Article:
As the battle for Hama intensifies, the battlefield has become increasingly more complex after the Islamic State’s recent capture of Tabqa Airbase. The absence of the Syrian Arab Army in the Ar-Raqqa Governate leaves the city of Salamiyyah (Hama Governate) susceptible to Islamic State attacks and possibly a siege. Another component that further complicates the clarity of the battlefield is the multiple offensives the FSA/Jabhat Al-Nusra and the Syrian Arab Army have launched against one another in west Hama. According to sources in the Hama Governate, both sides have at least two major offensives against each other and the same goals: cutoff supply routes and the advancement of their troops.
Jabhat Al-Nusra leads two major offensives: the siege of Mhardeh (west Hama) and Hama Military Airport. While, there are many groups involved in the fighting; it is easier to associate most opposition groups with the Free Syrian Army (FSA). Jabhat Al-Nusra is leading the operations under the command of their leader and founder, Abu Mohammad Al-Jolani. Al-Jolani is believed to be in the vicinity of Mhardeh – possibly in Halfaya – overseeing the operations and commanding his forces. For Jabhat Al-Nusra, Hama’s centralized location is critical because it is the gateway to southern Aleppo and northern Homs.
The opposition forces main attack is at Mhardeh, where they are currently besieging the predominately Christian town from the northeast. The majority of the firefights have been reported at the Mhardeh Power Plant; an area that is heavily fortified by the civilian-led National Defense Forces (NDF). If the militants can breakthrough the frontline defenses, they will be able to enter the imperative village. Jabhat Al-Nusra does face resistance from the NDF near the Bateesh Checkpoint, located east of Mhardeh. If Jabhat Al-Nusra can maintain control of the Bateesh Checkpoint, the SAA reinforcements will have trouble trying to break the siege.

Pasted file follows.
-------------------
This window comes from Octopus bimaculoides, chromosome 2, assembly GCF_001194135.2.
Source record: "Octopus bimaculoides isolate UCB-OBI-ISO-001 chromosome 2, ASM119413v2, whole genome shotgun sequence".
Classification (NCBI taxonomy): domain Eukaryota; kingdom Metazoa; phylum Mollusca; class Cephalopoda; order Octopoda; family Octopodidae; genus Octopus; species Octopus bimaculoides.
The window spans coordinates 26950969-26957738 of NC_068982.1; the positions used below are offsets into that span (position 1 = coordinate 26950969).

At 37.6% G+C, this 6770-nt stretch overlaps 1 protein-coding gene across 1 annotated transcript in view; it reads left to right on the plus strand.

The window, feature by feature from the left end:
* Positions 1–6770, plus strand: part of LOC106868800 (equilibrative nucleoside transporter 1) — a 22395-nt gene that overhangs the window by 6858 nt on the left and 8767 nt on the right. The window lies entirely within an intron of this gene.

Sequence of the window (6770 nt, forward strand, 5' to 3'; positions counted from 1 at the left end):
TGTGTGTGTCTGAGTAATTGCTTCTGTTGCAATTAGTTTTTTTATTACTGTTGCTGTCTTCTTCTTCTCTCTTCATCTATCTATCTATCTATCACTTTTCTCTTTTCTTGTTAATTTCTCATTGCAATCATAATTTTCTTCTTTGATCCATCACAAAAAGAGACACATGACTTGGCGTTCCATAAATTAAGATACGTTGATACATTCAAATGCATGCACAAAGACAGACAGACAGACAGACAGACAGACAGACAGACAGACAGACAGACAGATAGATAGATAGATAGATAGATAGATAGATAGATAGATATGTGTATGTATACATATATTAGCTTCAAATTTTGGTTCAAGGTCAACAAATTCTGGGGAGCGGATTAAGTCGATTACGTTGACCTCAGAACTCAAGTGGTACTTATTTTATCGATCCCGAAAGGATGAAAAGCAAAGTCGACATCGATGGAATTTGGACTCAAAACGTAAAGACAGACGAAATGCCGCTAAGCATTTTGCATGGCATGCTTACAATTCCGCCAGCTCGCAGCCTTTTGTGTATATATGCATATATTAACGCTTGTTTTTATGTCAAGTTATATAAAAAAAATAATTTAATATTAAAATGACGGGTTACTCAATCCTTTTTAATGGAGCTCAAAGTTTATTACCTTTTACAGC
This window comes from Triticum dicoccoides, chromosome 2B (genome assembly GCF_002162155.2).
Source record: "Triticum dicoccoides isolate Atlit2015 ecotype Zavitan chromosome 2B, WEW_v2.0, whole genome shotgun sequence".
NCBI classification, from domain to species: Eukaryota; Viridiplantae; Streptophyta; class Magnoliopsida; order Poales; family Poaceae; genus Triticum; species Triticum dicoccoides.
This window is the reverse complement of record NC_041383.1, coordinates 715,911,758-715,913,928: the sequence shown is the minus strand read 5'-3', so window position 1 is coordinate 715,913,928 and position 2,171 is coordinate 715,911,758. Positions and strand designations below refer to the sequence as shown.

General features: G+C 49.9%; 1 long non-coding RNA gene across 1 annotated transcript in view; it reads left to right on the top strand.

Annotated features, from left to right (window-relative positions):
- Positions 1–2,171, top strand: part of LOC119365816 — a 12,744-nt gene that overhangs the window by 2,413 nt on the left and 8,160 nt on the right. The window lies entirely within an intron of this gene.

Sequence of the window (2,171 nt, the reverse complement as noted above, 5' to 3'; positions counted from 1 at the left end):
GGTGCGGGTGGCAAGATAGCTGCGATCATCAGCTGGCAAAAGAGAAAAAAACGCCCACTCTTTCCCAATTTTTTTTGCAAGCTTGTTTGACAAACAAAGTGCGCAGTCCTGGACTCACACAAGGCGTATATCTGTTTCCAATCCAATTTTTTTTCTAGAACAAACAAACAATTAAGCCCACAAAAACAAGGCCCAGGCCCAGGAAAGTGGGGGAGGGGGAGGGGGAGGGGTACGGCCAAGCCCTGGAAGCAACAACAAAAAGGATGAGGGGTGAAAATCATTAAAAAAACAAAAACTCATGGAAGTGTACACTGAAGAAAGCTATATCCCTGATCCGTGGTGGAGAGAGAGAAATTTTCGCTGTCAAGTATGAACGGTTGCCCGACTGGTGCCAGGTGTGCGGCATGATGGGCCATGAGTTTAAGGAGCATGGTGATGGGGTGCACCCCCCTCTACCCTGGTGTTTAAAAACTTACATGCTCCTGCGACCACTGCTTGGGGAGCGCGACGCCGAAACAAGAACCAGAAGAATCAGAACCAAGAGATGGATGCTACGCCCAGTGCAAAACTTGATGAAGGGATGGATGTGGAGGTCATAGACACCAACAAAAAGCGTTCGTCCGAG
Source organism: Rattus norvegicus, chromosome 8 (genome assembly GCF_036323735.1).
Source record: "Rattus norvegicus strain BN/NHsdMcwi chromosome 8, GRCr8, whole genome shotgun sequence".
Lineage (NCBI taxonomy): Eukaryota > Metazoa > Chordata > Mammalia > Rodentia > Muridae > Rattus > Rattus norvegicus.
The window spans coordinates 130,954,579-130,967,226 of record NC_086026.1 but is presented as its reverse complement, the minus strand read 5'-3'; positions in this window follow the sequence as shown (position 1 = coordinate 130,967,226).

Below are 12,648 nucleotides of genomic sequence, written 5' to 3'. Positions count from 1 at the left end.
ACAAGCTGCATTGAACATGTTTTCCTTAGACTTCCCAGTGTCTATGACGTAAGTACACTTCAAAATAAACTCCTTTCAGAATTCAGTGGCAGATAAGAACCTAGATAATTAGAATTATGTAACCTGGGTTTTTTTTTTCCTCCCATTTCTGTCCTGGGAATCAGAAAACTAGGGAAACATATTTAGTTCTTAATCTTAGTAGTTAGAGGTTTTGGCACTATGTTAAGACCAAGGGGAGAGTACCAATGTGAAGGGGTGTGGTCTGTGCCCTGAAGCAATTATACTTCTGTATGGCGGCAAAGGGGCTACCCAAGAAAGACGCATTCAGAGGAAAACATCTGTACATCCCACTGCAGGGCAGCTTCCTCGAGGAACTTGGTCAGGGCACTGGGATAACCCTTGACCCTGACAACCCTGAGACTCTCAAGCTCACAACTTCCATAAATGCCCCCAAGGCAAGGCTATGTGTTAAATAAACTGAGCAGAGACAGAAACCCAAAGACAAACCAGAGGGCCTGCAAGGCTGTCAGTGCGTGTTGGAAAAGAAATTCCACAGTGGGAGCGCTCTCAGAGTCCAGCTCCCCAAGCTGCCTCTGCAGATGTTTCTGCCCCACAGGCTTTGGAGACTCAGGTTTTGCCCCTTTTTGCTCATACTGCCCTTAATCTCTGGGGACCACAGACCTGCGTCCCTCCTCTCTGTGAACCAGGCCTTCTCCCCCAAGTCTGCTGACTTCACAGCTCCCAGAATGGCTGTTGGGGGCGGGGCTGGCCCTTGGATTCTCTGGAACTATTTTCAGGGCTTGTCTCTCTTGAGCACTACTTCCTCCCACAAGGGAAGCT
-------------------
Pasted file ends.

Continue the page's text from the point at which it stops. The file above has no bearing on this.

Syrian Arab Army/National Defense Forces/Mouqawama Souri:
For the Syrian Arab Army Central Command, there is no front more vital than western Hama because of the proximity to the M-5 Highway, linking Aleppo and Damascus through Homs and Hama. To show its importance, the Central Command concentrated the SAA’s Special Operations Unit, the “Tiger Forces” to the Khattab and Military Airport fronts. Similar to Jabhat Al-Nusra, the leader of the Tiger Forces, Col. Soheil Al-Hassan, leads the operation to recapture Khattab (south of Mhardeh) from the village of Al-Sheyha. So far, the SAA has gained ground in Khattab, capturing FSA positions in the south and linking up with the NDF troops caught behind enemy lines. Capturing Khattab will create a dilemma for Jabhat Al-Nusra at Halfaya because if the NDF is successful in repelling the attack, there is the possibility of a flank from the south and the west.
North of Mhardeh is the besieged village of Morek; an area that has been under attack by the Syrian Arab Army for two months. Morek’s proximity to the southern Idlib city of Khan Sheikhoun (captured by the Islamic Front at the end of Spring) is one reason why the SAA Central Command has highly advertised this battle. Morek’s rough terrain has created problems for the SAA tanks, as the rebels anti-tank TOW missiles have made it extremely difficult to enter the village.
Assisting the SAA at Morek is the Mouqawama Souri (Syrian Resistance); they are a predominately Alawi militia that are politically aligned with the communist movement. Mouqawama Souri fighters tend to be concentrated near the coast and Wadi Al-Ghaab; however, they have been present on the Homs front.
Unlike the SAA and Opposition Forces, the Islamic State does not have a major presence in Hama just yet; this is likely to change in the coming months as the I.S. looks to expand its operations. The Islamic State will have to fight through the Syrian Arab Army’s defenses at the Khanasser-Salamiyyah Highway (M-42 Highway). If they are successful, Salamiyyah will be under siege in east Hama. The Islamic State has attacked Salamiyyah before, but they were not able to penetrate through the NDF’s defenses.